• Housing developments that work for people of all ages, to help foster intergenerational connections, and reduce loneliness across all ages. Frederick pointed out the cost incentive for landlords: vacancies are reduced when older adults can remain in their housing even as their physical needs change.
  • Housing design that reflects the role of the home as a place where people increasingly receive their health care.
  • Choosing locations for housing that are less prone to disasters such as flooding and wildfires and therefore are more resilient to climate change.
  • Designing neighborhoods for walkability. Reducing the need for car travel is both age-friendly and eco-friendly.

“Ultimately, as a society and as individuals, we will be defined by our legacy,” Frederick observed. “How did we positively impact the generations following us?”

Read the full article in Generations by the American Society on Aging.

 

Ryan Frederick, MBA, is the CEO of SmartLiving 360, an Austin, Texas–based strategy consulting and real estate development firm focused on the intersection of successful aging and the built environment. He is the author of Right Place, Right Time: The Ultimate Guide to Choosing a Home for the Second Half of Life. He is an Encore Public Voices Fellow, a Nexus Insights Fellow and National Advisory Board Member for Johns Hopkins University School of Nursing.

 

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Innovative Immigration Policies and Long Term Care

The Solution for Long-Term Care Staffing Shortages? Innovative Immigration Policies

Who will care for aging baby boomers? This was the question posed to an expert panel at an event that explored the links between immigration policy and long-term care policy. The online event was hosted by the Center on Children and Families of the Brookings Institute. It brought together leading researchers to present their findings on the role of immigration in caregiving, and to discuss the country’s caregiving needs, and policies to help address them.

Highlights of the discussion included:

  • The link between increased immigration and the increased support available for aging in place.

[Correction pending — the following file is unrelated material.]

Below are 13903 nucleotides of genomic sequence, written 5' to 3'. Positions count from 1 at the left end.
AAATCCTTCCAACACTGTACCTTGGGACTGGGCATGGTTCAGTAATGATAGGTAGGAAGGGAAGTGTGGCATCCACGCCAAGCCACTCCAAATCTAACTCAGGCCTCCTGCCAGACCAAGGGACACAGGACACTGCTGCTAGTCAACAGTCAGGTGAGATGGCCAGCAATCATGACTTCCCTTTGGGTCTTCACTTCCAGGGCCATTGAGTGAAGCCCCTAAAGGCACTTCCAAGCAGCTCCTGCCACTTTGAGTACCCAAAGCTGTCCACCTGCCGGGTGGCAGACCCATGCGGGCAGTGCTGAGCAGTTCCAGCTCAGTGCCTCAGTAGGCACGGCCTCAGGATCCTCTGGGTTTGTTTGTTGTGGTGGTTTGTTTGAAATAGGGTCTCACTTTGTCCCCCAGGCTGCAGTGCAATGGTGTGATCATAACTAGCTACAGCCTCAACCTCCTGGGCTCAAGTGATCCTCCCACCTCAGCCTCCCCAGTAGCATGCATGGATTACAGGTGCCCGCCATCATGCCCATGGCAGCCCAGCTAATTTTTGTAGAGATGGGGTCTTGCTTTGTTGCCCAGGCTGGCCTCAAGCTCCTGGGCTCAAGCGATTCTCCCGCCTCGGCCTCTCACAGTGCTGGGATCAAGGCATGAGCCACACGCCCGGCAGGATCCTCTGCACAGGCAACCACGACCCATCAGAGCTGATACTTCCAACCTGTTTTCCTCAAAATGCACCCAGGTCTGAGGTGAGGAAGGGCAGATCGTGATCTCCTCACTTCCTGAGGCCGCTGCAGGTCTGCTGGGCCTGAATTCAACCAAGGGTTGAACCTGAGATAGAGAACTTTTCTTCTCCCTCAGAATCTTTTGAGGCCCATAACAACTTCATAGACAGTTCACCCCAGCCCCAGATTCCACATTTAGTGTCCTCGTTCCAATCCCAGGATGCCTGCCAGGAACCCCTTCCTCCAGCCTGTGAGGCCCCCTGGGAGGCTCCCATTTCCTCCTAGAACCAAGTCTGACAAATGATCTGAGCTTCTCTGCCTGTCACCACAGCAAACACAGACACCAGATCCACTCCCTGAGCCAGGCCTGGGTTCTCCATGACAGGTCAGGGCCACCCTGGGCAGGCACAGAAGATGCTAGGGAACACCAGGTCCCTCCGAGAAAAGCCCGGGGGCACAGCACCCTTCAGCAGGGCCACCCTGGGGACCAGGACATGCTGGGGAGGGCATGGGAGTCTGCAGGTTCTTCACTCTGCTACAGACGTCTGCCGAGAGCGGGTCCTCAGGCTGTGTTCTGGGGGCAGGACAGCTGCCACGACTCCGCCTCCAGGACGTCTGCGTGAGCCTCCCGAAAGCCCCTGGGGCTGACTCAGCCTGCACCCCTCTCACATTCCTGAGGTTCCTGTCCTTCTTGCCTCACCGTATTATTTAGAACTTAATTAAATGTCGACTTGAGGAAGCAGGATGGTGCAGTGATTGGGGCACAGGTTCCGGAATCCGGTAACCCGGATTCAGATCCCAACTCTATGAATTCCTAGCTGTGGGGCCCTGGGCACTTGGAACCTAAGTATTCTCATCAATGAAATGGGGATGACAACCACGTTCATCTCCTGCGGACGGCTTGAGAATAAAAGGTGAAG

• Economic benefits to family caregivers from larger labor pools supported by increased immigration.
  • Improved quality of care that results from a larger labor force and increased immigrant labor.

Anne Tumlinson, CEO of ATI Advisory and a Nexus Fellow, was on hand to provide her analysis of the policy landscape. She pointed to the severe economic impacts experienced by families and family caregivers that results from the lack of a national long-term care system in the United States.

Other challenges raised during the forum include the persistently low wages in the caregiving industry, enormous gaps in Medicare coverage for needed services for older adults, confusing variation by state of the types of services covered by Medicaid, and the difficulties that arise in addressing changing labor needs caused by inflexibility in employment-based channels for legal migration.

Possible solutions proposed included:

  • Addressing the inflexibility in the employment-based channels for legal immigration, to help address shortages and changing caregiving labor needs.
  • Creation of a national long-term care system to serve American families equitably and prevent financial hardships for families caring for loved ones.
  • Reallocating resources to address the persistent low wages in the caregiving industry, and to help create incentives for caregivers to remain in the field.

Read more at Brookings.
View the full discussion.

 

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Biases in product design for aging populations

Biases in Product Design for the Aging Population

This week we highlight Nexus Fellow, Sarah Thomas who is the CEO of Delight by Design. In her feature video, she shares why she is passionate about her work and expertise in aging services.

“One of the biggest challenges we face in this industry is our own inherent biases around the aging experience, and how we build products, services and spaces. It even affects how we attract our workforce, how we bring new talent into our workforce, and how we create space.”

“If I’m a senior living operator, I don’t just want functional design that’s accessible for a wheelchair or a walker, I want it to be beautiful and delightful, and to have a human-centered approach for how we experience our lifestyle at every age. I want standards to be improved across the agespan and across the lifespan. And when we approach product design, whether I’m using a new technology or I’m using a new product to make my life easier, I want it to be exciting and beautiful… We need to look at things through a different lens.”